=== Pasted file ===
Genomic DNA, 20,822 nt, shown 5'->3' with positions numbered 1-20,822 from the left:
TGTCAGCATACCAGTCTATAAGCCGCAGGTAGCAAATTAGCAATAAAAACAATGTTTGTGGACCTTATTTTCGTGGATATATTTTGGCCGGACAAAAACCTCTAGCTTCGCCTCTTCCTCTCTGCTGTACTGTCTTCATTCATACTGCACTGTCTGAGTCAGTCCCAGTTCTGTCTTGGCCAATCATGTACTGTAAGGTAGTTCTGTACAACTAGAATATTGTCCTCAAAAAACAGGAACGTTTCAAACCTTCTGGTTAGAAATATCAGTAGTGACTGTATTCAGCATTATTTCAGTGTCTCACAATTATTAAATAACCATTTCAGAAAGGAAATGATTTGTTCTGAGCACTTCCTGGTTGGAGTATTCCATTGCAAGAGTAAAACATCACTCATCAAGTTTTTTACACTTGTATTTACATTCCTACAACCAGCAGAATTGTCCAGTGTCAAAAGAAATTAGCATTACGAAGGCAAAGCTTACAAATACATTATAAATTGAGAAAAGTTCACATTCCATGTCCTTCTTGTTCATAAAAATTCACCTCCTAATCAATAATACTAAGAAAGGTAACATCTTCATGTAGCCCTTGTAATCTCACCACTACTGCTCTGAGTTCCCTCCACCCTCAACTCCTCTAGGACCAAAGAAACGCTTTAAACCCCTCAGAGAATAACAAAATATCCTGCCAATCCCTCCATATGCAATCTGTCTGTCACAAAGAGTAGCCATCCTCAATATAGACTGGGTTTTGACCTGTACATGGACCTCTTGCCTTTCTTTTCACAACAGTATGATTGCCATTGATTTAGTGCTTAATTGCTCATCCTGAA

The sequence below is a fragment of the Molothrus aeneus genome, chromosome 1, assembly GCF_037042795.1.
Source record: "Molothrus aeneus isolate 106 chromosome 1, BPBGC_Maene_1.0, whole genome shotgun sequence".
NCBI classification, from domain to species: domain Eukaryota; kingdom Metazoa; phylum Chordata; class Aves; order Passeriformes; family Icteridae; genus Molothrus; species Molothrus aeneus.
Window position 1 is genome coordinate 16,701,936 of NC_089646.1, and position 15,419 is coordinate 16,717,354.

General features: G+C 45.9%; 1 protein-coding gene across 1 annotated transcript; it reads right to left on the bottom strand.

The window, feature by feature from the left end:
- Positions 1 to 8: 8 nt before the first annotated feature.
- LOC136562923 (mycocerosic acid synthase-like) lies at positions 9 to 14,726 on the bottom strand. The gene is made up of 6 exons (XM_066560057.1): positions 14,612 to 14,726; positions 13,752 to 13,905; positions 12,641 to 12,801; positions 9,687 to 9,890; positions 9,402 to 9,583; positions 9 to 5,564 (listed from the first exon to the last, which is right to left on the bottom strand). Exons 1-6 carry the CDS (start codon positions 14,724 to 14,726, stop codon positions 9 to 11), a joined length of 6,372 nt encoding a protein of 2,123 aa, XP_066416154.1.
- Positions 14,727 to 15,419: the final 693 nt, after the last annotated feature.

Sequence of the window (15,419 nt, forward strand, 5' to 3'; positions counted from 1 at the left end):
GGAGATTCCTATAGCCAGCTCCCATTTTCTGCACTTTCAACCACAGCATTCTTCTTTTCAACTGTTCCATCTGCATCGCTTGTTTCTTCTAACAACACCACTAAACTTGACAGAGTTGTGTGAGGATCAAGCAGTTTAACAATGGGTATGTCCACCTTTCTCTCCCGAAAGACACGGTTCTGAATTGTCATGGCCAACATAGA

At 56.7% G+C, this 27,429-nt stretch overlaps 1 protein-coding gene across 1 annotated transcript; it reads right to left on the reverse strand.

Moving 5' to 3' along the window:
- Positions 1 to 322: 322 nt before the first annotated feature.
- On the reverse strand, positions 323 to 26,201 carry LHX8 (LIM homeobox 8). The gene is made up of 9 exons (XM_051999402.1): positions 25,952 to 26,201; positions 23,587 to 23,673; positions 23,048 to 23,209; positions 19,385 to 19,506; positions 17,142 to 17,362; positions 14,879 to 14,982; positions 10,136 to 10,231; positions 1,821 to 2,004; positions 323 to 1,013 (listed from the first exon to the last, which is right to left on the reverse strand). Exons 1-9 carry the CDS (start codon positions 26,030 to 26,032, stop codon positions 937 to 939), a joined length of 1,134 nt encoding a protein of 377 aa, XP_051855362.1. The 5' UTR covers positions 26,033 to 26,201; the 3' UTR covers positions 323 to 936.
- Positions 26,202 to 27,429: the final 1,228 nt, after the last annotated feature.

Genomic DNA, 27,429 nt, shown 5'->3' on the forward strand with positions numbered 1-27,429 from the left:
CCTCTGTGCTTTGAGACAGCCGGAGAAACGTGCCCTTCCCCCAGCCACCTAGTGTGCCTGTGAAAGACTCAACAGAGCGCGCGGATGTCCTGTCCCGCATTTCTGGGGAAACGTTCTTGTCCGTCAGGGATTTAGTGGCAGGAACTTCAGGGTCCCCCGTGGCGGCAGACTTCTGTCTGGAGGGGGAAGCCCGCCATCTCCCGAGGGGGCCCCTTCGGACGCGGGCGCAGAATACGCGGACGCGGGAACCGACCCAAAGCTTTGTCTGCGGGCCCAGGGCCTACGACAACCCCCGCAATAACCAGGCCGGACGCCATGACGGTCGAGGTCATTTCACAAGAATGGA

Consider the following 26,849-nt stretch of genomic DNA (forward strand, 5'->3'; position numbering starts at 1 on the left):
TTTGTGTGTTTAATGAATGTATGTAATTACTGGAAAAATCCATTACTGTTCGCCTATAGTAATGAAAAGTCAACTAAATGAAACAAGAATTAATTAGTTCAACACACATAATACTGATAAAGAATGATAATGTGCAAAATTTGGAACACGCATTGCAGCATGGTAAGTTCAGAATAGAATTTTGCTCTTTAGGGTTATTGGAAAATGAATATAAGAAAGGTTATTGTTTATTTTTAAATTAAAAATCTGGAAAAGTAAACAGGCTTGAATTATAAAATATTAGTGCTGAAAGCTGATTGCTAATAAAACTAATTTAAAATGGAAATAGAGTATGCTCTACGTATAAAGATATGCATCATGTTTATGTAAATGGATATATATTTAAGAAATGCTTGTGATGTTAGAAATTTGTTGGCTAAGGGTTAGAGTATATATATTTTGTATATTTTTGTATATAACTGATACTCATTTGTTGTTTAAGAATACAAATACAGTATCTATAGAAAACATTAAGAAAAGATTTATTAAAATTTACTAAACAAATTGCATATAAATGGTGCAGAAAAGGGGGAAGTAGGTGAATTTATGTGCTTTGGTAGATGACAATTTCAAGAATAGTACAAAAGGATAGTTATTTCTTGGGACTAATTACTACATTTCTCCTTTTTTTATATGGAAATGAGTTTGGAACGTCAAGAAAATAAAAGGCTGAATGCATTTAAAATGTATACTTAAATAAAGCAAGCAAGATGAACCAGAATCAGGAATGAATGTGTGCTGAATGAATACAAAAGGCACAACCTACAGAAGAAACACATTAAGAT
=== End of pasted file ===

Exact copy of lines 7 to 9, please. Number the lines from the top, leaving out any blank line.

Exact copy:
General features: G+C 45.9%; 1 protein-coding gene across 1 annotated transcript; it reads right to left on the bottom strand.

The window, feature by feature from the left end:
- Positions 1 to 8: 8 nt before the first annotated feature.